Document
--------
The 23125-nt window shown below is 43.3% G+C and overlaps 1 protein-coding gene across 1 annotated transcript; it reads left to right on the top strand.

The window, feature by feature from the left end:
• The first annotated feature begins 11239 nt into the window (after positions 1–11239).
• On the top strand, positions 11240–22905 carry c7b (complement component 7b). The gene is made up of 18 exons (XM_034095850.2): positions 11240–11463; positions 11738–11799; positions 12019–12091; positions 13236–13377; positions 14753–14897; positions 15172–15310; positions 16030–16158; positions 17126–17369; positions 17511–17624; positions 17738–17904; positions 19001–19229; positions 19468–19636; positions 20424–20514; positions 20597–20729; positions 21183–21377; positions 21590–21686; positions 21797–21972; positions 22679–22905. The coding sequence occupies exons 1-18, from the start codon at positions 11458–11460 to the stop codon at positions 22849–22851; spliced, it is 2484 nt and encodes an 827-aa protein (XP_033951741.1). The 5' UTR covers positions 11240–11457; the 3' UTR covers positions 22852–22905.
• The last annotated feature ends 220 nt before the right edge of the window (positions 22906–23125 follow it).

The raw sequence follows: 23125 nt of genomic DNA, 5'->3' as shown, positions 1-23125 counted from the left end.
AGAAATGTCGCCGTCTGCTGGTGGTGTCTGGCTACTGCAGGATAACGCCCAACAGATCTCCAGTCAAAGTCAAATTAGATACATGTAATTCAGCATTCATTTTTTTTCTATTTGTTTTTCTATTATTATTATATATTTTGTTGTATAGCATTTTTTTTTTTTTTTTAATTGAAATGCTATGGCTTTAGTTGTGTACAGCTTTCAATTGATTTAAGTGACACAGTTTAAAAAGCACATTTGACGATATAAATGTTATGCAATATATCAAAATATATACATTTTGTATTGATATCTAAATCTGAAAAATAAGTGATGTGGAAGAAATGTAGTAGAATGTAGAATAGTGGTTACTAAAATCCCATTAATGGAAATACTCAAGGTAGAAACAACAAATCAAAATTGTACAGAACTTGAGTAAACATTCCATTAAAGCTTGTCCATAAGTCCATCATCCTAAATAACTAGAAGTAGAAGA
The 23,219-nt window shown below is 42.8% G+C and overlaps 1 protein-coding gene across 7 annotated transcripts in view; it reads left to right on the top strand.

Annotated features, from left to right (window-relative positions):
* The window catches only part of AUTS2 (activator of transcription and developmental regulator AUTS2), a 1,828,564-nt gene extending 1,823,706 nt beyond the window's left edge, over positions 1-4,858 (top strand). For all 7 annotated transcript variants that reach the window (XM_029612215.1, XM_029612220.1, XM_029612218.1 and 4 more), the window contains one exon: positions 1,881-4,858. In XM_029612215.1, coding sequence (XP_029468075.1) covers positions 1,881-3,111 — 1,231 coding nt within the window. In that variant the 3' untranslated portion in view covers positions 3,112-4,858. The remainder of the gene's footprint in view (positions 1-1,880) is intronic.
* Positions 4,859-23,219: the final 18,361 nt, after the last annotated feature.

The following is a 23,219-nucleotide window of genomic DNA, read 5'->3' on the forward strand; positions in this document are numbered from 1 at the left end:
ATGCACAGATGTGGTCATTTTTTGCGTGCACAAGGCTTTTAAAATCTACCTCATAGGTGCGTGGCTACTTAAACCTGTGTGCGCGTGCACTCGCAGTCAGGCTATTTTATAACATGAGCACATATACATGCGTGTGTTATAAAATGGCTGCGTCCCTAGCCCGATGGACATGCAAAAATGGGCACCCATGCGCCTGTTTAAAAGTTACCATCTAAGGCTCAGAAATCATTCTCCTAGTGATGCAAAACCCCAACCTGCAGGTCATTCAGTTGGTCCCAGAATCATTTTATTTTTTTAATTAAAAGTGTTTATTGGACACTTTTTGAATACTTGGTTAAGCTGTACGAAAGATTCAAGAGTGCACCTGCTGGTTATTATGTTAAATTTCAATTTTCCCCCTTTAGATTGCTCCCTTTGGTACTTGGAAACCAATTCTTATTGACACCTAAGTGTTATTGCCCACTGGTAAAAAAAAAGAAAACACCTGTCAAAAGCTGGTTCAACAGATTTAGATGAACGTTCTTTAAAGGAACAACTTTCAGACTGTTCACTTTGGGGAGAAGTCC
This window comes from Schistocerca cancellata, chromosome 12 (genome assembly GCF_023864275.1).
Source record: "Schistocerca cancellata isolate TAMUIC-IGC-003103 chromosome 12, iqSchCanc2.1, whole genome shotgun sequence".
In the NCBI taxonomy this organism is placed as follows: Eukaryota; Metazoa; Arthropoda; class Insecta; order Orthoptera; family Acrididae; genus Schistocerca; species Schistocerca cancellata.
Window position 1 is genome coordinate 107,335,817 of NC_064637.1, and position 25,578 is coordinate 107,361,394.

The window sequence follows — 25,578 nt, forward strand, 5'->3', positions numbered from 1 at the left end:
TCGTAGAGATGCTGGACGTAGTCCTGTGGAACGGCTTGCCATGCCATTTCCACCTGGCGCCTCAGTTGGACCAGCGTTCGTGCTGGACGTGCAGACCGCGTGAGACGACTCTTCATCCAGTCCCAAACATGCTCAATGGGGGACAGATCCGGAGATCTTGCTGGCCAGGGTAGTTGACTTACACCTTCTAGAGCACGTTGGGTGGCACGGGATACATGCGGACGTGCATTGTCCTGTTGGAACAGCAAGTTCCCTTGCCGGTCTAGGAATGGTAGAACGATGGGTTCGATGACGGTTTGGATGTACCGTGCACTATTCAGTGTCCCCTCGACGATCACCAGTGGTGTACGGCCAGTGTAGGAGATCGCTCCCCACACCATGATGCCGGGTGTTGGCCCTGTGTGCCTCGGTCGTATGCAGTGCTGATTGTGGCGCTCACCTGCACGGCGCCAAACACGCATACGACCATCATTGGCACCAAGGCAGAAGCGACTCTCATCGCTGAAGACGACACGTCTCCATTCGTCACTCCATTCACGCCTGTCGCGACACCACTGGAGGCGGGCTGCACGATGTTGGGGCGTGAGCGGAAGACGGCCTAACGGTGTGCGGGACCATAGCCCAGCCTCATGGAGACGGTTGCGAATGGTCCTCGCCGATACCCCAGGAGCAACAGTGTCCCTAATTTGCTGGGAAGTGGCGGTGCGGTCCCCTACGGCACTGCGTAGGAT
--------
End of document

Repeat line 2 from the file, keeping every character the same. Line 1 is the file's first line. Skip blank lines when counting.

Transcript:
The window, feature by feature from the left end: